UAE claims air force has hit ISIL-held oil refineries

Emirates' state news agency says F-16s currently deployed in Jordan were used, but does not specify location of attacks.

    Emirati pilots at an air base in Jordan in a photo released by the WAM state news agency earlier this month [AP]
    Emirati pilots at an air base in Jordan in a photo released by the WAM state news agency earlier this month [AP]

    Fighter jets based in Jordan belonging to the United Arab Emirates (UAE) have struck oil refineries under the control of the Islamic State of Iraq and the Levant (ISIL) armed group, the UAE's state news agency has claimed.

    F-16s based in Jordan "targeted oil refineries controled by the Daesh (ISIL) organisation, with the aim of drying up its sources of finance," WAM said on Monday, using the Arabic acronym for ISIL.

    The agency reported that the strike was a "fresh attack" and that similar strikes had occured on February 10 and February 12,  but did not specify the location of the targets.

    WAM said on Monday that the F-16 fighter jets had returned safely to Jordan where they were deployed earlier this month under orders from Abu Dhabi's Crown Prince Mohammed bin Zayed al-Nahayan.

    Meanwhile, Jordan's information minister said on Monday that Bahrain had also deployed fighter jets to Jordan to support its fight against the armed group.

    "This move highlights the brotherly ties between Jordan and Bahrain, and comes in line with our belief in the importance of the war against terrorism," Information Minister Mohammad al-Momani told the AFP news agency.

    "Jordan appreciates the support provided by Bahrain, as we also appreciate UAE support too."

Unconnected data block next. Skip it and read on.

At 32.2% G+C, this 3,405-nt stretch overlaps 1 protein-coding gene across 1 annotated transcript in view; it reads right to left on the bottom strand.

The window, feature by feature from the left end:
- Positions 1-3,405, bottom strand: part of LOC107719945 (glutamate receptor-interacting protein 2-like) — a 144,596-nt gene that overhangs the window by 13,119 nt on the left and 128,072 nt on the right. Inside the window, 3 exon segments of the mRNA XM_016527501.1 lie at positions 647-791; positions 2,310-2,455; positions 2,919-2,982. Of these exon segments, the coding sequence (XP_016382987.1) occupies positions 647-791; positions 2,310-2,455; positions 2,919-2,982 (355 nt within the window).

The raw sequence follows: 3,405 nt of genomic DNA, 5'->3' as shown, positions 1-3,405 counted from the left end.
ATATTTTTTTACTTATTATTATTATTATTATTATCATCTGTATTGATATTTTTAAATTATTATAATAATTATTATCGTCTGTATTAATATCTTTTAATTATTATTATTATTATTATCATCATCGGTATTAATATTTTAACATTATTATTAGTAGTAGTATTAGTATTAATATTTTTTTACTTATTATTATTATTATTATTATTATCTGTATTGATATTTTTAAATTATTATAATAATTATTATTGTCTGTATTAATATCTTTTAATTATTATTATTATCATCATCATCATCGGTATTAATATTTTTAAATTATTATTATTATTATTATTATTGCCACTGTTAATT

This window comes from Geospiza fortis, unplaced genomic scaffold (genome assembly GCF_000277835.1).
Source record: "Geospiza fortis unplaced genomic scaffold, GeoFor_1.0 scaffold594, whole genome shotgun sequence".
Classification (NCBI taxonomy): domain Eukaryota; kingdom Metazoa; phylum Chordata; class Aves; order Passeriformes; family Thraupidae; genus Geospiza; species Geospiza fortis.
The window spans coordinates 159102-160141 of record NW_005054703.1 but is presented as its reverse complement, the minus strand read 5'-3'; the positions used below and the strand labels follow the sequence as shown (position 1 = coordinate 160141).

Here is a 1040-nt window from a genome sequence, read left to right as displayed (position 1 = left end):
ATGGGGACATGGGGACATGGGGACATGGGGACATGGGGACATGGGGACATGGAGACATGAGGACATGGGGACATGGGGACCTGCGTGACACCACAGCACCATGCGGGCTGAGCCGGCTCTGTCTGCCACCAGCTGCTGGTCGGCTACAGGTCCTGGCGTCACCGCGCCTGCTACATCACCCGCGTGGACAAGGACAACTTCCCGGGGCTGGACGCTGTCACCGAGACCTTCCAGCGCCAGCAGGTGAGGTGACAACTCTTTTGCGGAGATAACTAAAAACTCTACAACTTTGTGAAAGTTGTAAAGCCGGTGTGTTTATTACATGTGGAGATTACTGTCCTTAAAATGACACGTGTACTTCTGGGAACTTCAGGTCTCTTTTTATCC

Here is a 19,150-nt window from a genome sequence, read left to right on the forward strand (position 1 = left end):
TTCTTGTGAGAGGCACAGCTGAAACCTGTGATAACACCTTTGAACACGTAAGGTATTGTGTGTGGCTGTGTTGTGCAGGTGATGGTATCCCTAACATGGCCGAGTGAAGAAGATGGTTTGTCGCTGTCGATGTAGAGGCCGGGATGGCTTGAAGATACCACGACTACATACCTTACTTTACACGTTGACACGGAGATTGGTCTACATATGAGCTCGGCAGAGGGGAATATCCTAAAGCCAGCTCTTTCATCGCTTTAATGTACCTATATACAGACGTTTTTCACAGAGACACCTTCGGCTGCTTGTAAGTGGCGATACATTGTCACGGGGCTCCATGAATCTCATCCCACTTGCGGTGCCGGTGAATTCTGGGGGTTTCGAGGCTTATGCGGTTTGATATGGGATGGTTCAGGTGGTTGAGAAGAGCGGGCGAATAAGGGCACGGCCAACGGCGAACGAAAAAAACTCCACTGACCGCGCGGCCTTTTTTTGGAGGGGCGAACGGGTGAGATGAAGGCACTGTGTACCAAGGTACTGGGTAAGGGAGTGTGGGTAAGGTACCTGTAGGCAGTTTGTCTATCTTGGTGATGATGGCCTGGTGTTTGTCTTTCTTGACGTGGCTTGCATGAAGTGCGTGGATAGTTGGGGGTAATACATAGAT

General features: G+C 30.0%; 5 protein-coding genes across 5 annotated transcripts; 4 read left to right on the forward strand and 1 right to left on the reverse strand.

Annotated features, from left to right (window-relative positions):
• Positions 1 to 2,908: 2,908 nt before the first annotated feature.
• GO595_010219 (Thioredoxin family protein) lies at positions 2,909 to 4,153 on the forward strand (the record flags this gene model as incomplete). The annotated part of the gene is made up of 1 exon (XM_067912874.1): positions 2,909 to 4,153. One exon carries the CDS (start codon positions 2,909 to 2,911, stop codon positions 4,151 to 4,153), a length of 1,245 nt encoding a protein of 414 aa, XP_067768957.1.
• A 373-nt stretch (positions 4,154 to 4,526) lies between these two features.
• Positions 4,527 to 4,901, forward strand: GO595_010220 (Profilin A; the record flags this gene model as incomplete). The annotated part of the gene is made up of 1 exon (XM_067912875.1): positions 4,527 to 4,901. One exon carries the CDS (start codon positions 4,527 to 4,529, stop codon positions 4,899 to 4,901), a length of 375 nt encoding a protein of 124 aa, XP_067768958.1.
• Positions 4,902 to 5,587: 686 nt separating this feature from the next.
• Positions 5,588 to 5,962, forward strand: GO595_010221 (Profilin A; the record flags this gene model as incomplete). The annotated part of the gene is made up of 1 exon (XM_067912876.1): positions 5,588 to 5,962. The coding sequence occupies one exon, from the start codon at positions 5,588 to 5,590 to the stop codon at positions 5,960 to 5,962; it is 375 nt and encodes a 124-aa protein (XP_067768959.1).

Bahraini state media did not specify the number of aircraft that had been sent to Jordan on Sunday but said the deployment was to assist in "international efforts to eliminate terrorism".

    The latest air strikes come just hours after Egypt announced that its air force had undertaken strikes in Libya, earlier in the day.

    The Egyptian bombings took place a day after Libyan fighters claiming a link to ISIL released a video on Sunday purporting to show the killing of 21 Egyptian Coptic Christians kidnapped there.

    'Complete solidarity'

    The UAE's Foreign Minister Sheikh Abdullah bin Zayed al-Nahyan said the killings underlined the need for greater support for Libya's UN recognised parliament in Tobruk, which was ousted from the capital Tripoli last August.

    The UAE "supports, with all its capabilities, Egypt's efforts in eradicating terrorism and violence directed at its nationals and affirms its position in standing alongside and its complete solidarity with it," Sheikh Abdullah told WAM.

    The UAE is reported to have carried out air strikes from Egyptian bases last year in an abortive attempt to prevent Tripoli's fall to armed militias.

    The Gulf state is also a member of the US-led coalition waging a campaign of air raids targeting ISIL in Syria.

    SOURCE: Agencies


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